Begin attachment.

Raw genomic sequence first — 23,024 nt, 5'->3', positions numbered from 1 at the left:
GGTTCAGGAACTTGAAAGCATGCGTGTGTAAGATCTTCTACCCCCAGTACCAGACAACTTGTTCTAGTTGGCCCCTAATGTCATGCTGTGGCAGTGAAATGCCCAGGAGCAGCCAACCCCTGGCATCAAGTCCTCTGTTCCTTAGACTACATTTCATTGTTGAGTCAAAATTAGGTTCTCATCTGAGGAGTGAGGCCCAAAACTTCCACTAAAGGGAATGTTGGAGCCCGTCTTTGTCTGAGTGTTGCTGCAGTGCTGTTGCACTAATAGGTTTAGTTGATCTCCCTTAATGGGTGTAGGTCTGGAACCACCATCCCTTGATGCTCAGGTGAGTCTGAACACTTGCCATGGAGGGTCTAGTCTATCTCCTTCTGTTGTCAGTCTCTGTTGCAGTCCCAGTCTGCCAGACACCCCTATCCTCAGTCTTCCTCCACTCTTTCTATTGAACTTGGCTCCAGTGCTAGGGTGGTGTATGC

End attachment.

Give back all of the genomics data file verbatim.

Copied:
Raw genomic sequence first — 23,024 nt, 5'->3', positions numbered from 1 at the left:
GGTTCAGGAACTTGAAAGCATGCGTGTGTAAGATCTTCTACCCCCAGTACCAGACAACTTGTTCTAGTTGGCCCCTAATGTCATGCTGTGGCAGTGAAATGCCCAGGAGCAGCCAACCCCTGGCATCAAGTCCTCTGTTCCTTAGACTACATTTCATTGTTGAGTCAAAATTAGGTTCTCATCTGAGGAGTGAGGCCCAAAACTTCCACTAAAGGGAATGTTGGAGCCCGTCTTTGTCTGAGTGTTGCTGCAGTGCTGTTGCACTAATAGGTTTAGTTGATCTCCCTTAATGGGTGTAGGTCTGGAACCACCATCCCTTGATGCTCAGGTGAGTCTGAACACTTGCCATGGAGGGTCTAGTCTATCTCCTTCTGTTGTCAGTCTCTGTTGCAGTCCCAGTCTGCCAGACACCCCTATCCTCAGTCTTCCTCCACTCTTTCTATTGAACTTGGCTCCAGTGCTAGGGTGGTGTATGC